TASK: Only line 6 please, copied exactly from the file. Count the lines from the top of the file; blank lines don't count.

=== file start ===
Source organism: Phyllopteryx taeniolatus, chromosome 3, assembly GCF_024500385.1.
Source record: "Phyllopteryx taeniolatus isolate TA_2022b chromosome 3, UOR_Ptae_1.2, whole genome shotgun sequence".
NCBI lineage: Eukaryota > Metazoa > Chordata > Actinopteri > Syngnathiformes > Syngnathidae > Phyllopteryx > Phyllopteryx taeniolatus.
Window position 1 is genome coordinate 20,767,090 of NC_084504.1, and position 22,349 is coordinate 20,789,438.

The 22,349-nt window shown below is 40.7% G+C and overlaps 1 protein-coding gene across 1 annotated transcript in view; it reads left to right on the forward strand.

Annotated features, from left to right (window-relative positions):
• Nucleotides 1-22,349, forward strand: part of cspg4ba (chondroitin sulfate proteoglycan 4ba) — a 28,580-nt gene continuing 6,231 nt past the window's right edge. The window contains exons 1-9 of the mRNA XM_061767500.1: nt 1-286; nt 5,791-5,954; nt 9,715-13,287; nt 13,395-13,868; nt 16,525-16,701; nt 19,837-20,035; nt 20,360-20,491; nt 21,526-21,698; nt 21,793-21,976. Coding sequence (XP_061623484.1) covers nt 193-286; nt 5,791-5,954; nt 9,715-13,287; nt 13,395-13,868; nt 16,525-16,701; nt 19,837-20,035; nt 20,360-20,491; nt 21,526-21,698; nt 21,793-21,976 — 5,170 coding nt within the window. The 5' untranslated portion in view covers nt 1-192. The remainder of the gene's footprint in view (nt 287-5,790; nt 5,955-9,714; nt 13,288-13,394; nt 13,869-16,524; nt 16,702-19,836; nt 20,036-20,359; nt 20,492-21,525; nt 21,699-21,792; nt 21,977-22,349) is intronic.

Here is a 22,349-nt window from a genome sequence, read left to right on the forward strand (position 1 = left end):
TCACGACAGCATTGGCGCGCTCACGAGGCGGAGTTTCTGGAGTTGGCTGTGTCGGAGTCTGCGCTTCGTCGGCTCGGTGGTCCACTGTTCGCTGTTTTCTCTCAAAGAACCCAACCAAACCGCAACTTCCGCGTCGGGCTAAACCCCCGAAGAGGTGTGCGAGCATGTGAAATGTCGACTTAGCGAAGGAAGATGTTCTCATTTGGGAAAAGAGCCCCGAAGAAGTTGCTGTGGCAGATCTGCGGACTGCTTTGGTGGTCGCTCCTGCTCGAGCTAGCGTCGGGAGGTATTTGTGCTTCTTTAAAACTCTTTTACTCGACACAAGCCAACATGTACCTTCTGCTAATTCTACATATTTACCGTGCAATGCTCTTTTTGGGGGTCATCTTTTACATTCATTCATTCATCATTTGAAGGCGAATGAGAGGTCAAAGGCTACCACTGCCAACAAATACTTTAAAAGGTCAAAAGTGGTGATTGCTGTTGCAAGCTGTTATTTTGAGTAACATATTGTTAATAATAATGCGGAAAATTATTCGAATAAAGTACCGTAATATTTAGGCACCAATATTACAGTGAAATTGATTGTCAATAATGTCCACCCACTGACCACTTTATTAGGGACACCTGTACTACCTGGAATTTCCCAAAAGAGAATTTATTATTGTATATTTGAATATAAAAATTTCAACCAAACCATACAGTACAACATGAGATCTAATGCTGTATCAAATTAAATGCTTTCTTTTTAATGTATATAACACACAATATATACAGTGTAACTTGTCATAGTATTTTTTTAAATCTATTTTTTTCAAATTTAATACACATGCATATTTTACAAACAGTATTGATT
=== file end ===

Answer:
Annotated features, from left to right (window-relative positions):